Local advocate, Emily Gerde offers this great advice for beginning the advoacy process in where you live:
The first step in your #legalizetiny process is to find out what your city and counties current view is on tiny homes. Search zoning and planning and look for minimum square footage, ADU policy, and they may even have tiny home language you can search.
You can try emailing them directly, although in my experience they send you straight to their website with no details. You can also try doing some research on your city council members and commissioners and find out which ones are most likely to be empathetic to affordable/attainable housing and/or sustainability and /or urban development.
Happy Searching! Remember your city and county will have very different opinions on the subject so seek out both!
San Luis Obispo, CA APPROVES Movable Tiny Houses as ADUs
San Luis Obispo becomes the second California city to approve movable tiny houses, aka tiny houses on wheels, as accessory dwelling units. In effect as of March 5, 2019. Apply HERE.
The city of Los Angeles is working towards adopting a similar ordinance.
Lyons, CO Approves Movable Tiny Houses as ADUs, 9 Permits NOW Available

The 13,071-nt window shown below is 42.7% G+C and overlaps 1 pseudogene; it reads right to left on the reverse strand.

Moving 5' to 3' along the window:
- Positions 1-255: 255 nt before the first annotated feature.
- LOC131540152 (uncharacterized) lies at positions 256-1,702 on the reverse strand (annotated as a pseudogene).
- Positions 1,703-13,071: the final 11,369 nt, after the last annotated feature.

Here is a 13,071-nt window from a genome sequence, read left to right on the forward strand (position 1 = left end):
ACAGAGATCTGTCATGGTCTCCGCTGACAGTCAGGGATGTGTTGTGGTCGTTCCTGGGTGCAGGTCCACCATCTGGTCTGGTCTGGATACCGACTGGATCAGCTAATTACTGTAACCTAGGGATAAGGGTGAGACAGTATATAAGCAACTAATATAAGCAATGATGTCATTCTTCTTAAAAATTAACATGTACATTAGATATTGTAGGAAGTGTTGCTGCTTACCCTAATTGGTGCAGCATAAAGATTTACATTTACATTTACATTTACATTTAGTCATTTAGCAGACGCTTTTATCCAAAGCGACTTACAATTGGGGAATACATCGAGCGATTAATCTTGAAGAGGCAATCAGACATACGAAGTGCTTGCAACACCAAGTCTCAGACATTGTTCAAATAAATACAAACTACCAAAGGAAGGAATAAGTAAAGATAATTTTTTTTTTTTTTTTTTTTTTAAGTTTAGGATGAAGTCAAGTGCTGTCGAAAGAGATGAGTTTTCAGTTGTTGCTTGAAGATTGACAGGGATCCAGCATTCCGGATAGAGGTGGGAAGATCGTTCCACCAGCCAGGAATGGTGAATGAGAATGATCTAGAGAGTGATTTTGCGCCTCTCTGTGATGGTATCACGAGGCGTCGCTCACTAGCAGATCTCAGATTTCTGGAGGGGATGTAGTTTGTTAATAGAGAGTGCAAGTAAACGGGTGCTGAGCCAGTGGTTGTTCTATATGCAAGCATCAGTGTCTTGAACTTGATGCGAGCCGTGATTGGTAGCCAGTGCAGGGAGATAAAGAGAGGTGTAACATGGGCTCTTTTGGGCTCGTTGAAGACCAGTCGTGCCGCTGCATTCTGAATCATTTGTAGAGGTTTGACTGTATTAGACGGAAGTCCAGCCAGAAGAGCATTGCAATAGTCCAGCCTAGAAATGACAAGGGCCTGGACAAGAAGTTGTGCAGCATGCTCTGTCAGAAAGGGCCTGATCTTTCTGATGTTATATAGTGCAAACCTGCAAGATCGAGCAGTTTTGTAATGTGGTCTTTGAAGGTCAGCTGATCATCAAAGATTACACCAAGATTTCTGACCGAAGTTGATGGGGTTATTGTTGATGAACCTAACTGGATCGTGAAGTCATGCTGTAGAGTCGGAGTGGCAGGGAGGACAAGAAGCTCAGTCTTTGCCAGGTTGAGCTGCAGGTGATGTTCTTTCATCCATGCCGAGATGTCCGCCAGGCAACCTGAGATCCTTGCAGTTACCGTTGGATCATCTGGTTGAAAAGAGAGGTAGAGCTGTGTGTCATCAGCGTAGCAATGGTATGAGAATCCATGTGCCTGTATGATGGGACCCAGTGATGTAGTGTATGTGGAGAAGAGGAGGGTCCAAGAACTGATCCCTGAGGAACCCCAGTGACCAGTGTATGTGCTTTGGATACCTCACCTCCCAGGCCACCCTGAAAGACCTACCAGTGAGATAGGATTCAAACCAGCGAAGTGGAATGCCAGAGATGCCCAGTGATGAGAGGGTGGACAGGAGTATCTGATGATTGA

After three years of pushing for legalization, Lyons became the first Coloradoan city to approved tiny houses on wheels, aka movable tiny houses, as accessory dwelling units. This charming little city in Boulder County is also home to the WeeCasa tiny house hotel. Local advocacy efforts were led by Simblissity Tiny Homes. Read the full zoning ordinance here.
The city of Boulder is now working towards a similar ordinance. Many local advocates have been pushing for this for years. Important progress was spurred in the Fall of 2018, after a college student was initially evicted from his tiny house located in a backyard. For a month his tiny house sat in storage, while he and his hosts worked with the city to try and find a solution. GOOD News: the city granted a temporary allowance for the non-conforming structure, while they work toward a long-term solution, city-wide.
Oregon Reach Code with Alternative Building Standards for Tiny Houses, NOW In-Effect and Influencing Local Land Use Codes
The new Oregon Reach Code is a voluntary set of standards with a section dedicated to tiny houses. These are can be utilized in place of state building codes, by a DIYer or pro-builder. It requires building officials to accept structures built to it. The Reach Code includes an option for following the 2018 IRC Tiny House Appendix Q, for tiny houses built on foundation, which allows for lower ceiling height limits and sleeping loft access by ladder. It also includes a section for movable tiny houses, aka tiny houses on wheels, allowing for temporary RV-type utility connections.
Perhaps the best bit of the new code is this: local building officials have the authority to waive or reduce some of the requirements, when deemed reasonable and when there is no imminent threat to public safety.